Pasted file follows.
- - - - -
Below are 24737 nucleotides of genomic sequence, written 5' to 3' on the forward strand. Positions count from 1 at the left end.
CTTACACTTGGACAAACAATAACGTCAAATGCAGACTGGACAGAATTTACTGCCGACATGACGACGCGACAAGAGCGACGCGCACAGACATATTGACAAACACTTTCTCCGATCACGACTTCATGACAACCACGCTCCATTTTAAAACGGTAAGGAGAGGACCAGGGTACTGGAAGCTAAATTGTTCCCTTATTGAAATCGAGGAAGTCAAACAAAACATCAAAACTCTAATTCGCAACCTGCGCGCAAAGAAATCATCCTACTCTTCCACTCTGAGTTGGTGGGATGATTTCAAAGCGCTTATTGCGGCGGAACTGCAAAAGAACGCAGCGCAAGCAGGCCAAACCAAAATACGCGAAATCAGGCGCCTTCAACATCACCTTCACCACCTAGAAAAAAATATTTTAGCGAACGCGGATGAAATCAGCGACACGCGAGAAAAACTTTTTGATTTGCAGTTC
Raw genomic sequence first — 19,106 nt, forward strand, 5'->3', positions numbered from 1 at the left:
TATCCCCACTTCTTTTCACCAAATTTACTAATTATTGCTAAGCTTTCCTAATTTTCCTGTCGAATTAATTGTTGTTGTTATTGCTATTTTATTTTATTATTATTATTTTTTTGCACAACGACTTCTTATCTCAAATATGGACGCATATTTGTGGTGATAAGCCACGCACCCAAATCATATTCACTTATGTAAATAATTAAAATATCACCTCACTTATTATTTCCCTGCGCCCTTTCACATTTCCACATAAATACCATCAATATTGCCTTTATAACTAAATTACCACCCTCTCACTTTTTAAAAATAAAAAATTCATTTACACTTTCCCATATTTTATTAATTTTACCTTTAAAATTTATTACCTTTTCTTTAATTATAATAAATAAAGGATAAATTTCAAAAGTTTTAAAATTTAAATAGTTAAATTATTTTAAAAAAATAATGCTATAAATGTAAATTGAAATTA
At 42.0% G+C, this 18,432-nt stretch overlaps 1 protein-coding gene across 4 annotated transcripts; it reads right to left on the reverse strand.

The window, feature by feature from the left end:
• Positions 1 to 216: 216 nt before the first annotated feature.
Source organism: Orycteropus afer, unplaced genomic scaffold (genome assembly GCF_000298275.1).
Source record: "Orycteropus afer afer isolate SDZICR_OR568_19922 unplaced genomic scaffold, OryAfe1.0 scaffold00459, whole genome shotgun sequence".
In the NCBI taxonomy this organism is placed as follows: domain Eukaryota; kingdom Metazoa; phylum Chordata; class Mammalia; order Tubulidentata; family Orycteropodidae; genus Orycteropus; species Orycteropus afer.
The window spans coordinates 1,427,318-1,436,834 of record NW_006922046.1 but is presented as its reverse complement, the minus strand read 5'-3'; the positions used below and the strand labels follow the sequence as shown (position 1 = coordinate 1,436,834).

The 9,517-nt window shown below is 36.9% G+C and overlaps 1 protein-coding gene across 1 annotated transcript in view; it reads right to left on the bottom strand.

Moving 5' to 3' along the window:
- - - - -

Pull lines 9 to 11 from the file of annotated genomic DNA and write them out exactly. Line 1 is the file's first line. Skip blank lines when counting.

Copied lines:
Source record: "Orycteropus afer afer isolate SDZICR_OR568_19922 unplaced genomic scaffold, OryAfe1.0 scaffold00459, whole genome shotgun sequence".
In the NCBI taxonomy this organism is placed as follows: domain Eukaryota; kingdom Metazoa; phylum Chordata; class Mammalia; order Tubulidentata; family Orycteropodidae; genus Orycteropus; species Orycteropus afer.
The window spans coordinates 1,427,318-1,436,834 of record NW_006922046.1 but is presented as its reverse complement, the minus strand read 5'-3'; the positions used below and the strand labels follow the sequence as shown (position 1 = coordinate 1,436,834).